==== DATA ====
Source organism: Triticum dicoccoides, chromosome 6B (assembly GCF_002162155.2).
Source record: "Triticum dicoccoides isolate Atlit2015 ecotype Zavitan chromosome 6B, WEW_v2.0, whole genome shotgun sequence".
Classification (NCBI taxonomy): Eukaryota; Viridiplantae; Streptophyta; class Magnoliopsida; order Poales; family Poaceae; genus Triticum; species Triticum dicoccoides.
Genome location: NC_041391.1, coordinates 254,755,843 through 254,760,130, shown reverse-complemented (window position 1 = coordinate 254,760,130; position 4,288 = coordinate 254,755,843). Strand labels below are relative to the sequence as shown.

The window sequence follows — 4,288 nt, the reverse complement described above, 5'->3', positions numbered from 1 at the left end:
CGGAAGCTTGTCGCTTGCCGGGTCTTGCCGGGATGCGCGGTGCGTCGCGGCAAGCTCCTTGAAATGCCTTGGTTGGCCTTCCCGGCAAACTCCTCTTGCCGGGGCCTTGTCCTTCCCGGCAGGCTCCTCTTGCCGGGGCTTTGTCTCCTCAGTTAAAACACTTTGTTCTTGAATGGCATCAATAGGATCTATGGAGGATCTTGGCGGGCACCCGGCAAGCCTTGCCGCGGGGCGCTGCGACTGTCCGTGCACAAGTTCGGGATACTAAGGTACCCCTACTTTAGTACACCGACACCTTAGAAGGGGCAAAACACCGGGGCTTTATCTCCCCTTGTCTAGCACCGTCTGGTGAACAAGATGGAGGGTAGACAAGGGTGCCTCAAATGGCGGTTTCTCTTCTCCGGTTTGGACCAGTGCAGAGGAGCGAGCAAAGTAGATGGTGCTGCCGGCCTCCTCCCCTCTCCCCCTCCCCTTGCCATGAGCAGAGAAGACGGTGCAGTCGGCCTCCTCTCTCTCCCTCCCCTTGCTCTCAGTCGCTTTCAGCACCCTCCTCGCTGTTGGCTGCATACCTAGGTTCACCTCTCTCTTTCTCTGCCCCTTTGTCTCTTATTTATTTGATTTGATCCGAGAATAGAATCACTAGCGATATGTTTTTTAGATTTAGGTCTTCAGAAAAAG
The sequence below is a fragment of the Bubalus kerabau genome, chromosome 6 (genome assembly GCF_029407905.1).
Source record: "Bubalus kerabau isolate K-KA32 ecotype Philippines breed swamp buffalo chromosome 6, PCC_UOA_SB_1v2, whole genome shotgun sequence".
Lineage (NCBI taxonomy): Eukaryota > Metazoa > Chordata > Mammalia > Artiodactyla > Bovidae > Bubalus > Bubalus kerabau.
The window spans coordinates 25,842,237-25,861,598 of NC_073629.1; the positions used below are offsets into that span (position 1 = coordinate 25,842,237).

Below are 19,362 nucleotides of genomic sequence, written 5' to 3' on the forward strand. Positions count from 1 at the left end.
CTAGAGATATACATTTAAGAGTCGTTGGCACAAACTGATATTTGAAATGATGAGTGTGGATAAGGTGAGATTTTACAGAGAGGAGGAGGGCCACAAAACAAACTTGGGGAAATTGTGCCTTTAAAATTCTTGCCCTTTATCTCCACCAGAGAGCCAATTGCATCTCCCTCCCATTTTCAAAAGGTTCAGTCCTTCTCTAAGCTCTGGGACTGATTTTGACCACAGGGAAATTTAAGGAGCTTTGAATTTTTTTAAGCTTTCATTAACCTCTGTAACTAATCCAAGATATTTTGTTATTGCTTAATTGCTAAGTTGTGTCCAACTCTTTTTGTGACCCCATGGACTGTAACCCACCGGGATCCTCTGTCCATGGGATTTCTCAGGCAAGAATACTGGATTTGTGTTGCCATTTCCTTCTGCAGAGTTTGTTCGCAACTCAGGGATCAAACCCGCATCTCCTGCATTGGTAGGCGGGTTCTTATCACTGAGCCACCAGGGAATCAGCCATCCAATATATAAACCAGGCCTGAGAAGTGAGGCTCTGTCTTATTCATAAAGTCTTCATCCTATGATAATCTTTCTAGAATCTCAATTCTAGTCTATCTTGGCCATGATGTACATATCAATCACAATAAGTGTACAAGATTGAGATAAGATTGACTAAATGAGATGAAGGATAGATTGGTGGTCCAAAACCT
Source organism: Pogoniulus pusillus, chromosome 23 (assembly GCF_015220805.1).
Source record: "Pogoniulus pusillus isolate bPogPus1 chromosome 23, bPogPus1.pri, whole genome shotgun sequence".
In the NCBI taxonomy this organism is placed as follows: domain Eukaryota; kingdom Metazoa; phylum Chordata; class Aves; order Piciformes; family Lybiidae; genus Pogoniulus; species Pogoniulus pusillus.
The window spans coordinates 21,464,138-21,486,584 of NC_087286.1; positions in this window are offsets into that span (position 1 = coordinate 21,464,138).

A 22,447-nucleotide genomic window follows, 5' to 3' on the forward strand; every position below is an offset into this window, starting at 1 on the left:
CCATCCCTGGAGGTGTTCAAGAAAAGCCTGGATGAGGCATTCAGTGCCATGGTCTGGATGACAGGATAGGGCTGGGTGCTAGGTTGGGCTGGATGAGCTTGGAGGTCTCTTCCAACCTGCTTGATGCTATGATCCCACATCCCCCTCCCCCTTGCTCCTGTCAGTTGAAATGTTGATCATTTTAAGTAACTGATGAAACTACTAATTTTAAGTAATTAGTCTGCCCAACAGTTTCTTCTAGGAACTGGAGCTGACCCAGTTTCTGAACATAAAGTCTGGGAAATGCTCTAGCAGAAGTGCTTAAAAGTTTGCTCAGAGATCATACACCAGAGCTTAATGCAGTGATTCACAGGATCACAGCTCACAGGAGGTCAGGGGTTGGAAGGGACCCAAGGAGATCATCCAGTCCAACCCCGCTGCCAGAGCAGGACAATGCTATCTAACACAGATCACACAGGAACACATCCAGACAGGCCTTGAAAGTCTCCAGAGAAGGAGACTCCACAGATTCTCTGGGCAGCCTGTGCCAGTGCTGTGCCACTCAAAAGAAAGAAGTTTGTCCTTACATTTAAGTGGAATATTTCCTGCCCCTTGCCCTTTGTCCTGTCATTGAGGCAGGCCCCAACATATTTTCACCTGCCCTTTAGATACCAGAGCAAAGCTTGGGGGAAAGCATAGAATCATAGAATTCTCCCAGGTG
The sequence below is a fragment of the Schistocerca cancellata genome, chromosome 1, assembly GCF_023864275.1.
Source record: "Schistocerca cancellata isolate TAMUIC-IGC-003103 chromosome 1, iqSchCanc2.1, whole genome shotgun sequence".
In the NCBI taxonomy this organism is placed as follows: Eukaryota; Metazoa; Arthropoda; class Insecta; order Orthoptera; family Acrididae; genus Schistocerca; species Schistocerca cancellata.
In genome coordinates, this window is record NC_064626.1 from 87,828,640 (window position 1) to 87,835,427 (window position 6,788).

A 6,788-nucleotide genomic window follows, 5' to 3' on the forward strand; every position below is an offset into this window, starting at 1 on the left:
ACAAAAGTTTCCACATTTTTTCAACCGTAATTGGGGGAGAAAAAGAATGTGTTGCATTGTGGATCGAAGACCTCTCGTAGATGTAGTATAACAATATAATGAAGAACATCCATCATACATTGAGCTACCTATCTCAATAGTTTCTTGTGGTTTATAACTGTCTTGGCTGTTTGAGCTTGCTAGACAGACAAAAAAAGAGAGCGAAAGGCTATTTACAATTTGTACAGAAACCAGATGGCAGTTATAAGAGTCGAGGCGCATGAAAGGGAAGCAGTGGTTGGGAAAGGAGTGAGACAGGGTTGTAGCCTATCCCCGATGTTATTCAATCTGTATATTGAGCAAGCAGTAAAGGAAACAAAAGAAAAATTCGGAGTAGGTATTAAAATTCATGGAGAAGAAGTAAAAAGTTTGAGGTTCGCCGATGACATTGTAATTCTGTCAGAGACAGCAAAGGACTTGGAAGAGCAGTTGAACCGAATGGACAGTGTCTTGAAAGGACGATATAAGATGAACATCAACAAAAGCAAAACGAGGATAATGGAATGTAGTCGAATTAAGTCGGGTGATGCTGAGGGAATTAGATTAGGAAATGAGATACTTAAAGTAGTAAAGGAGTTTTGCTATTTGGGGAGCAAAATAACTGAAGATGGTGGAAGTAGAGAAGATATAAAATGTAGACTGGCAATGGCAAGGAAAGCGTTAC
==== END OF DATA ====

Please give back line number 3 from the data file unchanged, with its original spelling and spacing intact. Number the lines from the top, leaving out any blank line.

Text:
Classification (NCBI taxonomy): Eukaryota; Viridiplantae; Streptophyta; class Magnoliopsida; order Poales; family Poaceae; genus Triticum; species Triticum dicoccoides.